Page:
There are times in the gardening calendar when it’s a struggle to find a ‘plant of the moment’ but in burgeoning June with flowers at every turn it is much less of a challenge. I try to pick plants for my ‘Plant of the Month’ posts that are ‘good doers’, as Alan Titchmarsh would say, and therefore will work well in small gardens. However, occasionally a plant might sneak in that doesn’t fit this criteria and the choice for this post is in that category.
Philadelphus is a plant that means a lot to me. We had one growing by the garden gate when I was a child. I don’t know which one it was but it was about 5ft tall and would be smothered in beautiful ivory flowers in early summer. I loved standing by the gate and inhaling the intoxicating perfume reminiscent of orange blossom, hence its common name the mock orange. But, for some reason my dad took against this shrub and with his ‘slash and burn’ policy towards gardening (I really have no idea where my green genes come from) its days were numbered. Many a plant went the same way, Forsythia, Buddleia, Weigela, I could go on, all to be replaced, and it pains me to say this, by . . . conifers.
Now I’ll freely admit for ten and a bit months of the year a Philadelphus shrub is a fairly nondescript looking plant. Its season of interest is short, flowering from June into July, it’s deciduous, its mid green leaves are not particularly interesting and neither is its form. Garden designers would say it was the wrong plant to use, especially in a small garden, suggesting something like Choisya instead, which is evergreen and produces scented flowers for a much longer period. And to be honest, I agree with them but gardening isn’t always about the perfect design and the perfect plant for the perfect place, which can sometimes result in ‘designing by numbers’. Plants can mean things to people and therefore don’t fit these logical principles. This is why you can often tell the gardens that have been designed by someone for a client and the gardens that have evolved and have been created by the owners. A Philadelphus might not have been the ‘right’ choice for my small front garden but it is the scent from my childhood, a time when I was discovering the natural world and plants and learning to love them and for those reasons it was inevitable that when I took on my first garden a Philadelphus would find its way in there.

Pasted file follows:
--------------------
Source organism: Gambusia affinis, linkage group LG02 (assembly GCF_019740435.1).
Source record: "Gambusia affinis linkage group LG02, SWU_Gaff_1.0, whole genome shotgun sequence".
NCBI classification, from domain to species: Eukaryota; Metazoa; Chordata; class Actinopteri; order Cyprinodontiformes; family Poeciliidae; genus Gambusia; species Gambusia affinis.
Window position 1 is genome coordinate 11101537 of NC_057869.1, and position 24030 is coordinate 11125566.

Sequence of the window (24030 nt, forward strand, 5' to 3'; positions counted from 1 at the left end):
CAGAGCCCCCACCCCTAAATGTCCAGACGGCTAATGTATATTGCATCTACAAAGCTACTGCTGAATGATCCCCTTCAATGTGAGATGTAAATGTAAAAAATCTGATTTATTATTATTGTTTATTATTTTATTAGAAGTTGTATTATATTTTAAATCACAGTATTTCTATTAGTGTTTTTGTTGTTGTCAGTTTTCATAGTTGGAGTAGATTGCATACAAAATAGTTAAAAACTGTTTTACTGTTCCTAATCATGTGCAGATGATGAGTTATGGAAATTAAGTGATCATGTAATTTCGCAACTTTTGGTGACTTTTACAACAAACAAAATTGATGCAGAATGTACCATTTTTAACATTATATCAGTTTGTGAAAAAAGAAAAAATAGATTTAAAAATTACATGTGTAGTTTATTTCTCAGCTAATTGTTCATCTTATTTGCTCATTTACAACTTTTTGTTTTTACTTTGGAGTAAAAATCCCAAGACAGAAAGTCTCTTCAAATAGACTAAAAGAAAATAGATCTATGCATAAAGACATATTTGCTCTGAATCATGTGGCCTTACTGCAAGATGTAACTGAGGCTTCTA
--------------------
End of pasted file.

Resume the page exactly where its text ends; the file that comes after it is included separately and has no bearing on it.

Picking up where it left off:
The intention was to follow some sort of logic and I chose the compact and double-flowered ‘Manteau d’Hermine’ however, when it flowered I discovered that the nursery must have labelled it up incorrectly as mine wasn’t double-flowered. After some research I found that I had actually bought Philadelphus x lemoinei, a hybrid created by Victor Lemoine in 1884 when he crossed Philadelphus microphyllus and Philadelphus coronarius. Not only is it not double-flowered, it isn’t dwarf either. I could do a whole post on garden centres and nurseries labelling plants incorrectly. Anyway, it is not a complete disaster as with a bit of judicious pruning I should be able to maintain my Philadelphus in the years to come. In some ways growing this variety is better as the simplicity of its single flowers are much more attractive to bees and hoverflies. My plant, lemoinei, grows to about 1.5 metres tall with a similar spread so is still manageable in a small space but for those of you looking for something smaller ‘Manteau d’Hermine grows to half this size.
Philadelphus are fully hardy and love full sun. They are easy plants to grow and are tolerant of most growing conditions making them good choices for seaside gardens and urban areas suffering from pollution. Most garden centres and nurseries stocking shrubs will sell at least one variety but there are some great mail order nurseries if you would like a bit more choice.
So, Philadelphus, a plant that makes my heart overrule my head. I’d love to hear about plants that you grow for sentimental reasons or that go against design principles.